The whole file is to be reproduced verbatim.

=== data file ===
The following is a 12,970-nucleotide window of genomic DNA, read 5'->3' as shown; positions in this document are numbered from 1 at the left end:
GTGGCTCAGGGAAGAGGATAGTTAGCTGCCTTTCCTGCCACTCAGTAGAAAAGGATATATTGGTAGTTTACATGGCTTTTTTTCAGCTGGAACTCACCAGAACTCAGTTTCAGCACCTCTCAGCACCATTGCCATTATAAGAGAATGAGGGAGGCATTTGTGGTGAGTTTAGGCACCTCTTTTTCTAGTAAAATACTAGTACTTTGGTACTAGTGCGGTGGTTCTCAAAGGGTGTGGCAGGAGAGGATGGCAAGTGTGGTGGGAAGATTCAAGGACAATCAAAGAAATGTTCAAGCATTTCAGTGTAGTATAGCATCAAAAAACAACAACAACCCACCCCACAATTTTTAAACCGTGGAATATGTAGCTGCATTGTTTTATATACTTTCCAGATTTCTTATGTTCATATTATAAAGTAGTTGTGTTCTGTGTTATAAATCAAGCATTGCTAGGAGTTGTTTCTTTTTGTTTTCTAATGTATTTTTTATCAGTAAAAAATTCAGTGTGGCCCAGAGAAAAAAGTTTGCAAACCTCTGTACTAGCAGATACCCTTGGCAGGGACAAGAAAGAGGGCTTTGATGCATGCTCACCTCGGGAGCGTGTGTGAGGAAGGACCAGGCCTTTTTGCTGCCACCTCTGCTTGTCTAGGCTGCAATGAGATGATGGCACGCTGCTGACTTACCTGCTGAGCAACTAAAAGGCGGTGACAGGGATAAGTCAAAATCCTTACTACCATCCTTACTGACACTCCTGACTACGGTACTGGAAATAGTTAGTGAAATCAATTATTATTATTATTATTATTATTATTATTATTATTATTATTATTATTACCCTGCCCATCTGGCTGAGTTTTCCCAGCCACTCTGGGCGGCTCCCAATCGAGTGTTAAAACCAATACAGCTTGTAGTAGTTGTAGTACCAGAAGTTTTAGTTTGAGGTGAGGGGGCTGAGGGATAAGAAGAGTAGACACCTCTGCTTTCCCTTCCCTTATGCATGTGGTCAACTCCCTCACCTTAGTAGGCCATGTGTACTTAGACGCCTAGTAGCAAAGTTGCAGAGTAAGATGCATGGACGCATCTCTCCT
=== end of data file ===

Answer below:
The following is a 12,970-nucleotide window of genomic DNA, read 5'->3' as shown; positions in this document are numbered from 1 at the left end:
GTGGCTCAGGGAAGAGGATAGTTAGCTGCCTTTCCTGCCACTCAGTAGAAAAGGATATATTGGTAGTTTACATGGCTTTTTTTCAGCTGGAACTCACCAGAACTCAGTTTCAGCACCTCTCAGCACCATTGCCATTATAAGAGAATGAGGGAGGCATTTGTGGTGAGTTTAGGCACCTCTTTTTCTAGTAAAATACTAGTACTTTGGTACTAGTGCGGTGGTTCTCAAAGGGTGTGGCAGGAGAGGATGGCAAGTGTGGTGGGAAGATTCAAGGACAATCAAAGAAATGTTCAAGCATTTCAGTGTAGTATAGCATCAAAAAACAACAACAACCCACCCCACAATTTTTAAACCGTGGAATATGTAGCTGCATTGTTTTATATACTTTCCAGATTTCTTATGTTCATATTATAAAGTAGTTGTGTTCTGTGTTATAAATCAAGCATTGCTAGGAGTTGTTTCTTTTTGTTTTCTAATGTATTTTTTATCAGTAAAAAATTCAGTGTGGCCCAGAGAAAAAAGTTTGCAAACCTCTGTACTAGCAGATACCCTTGGCAGGGACAAGAAAGAGGGCTTTGATGCATGCTCACCTCGGGAGCGTGTGTGAGGAAGGACCAGGCCTTTTTGCTGCCACCTCTGCTTGTCTAGGCTGCAATGAGATGATGGCACGCTGCTGACTTACCTGCTGAGCAACTAAAAGGCGGTGACAGGGATAAGTCAAAATCCTTACTACCATCCTTACTGACACTCCTGACTACGGTACTGGAAATAGTTAGTGAAATCAATTATTATTATTATTATTATTATTATTATTATTATTATTATTATTATTACCCTGCCCATCTGGCTGAGTTTTCCCAGCCACTCTGGGCGGCTCCCAATCGAGTGTTAAAACCAATACAGCTTGTAGTAGTTGTAGTACCAGAAGTTTTAGTTTGAGGTGAGGGGGCTGAGGGATAAGAAGAGTAGACACCTCTGCTTTCCCTTCCCTTATGCATGTGGTCAACTCCCTCACCTTAGTAGGCCATGTGTACTTAGACGCCTAGTAGCAAAGTTGCAGAGTAAGATGCATGGACGCATCTCTCCT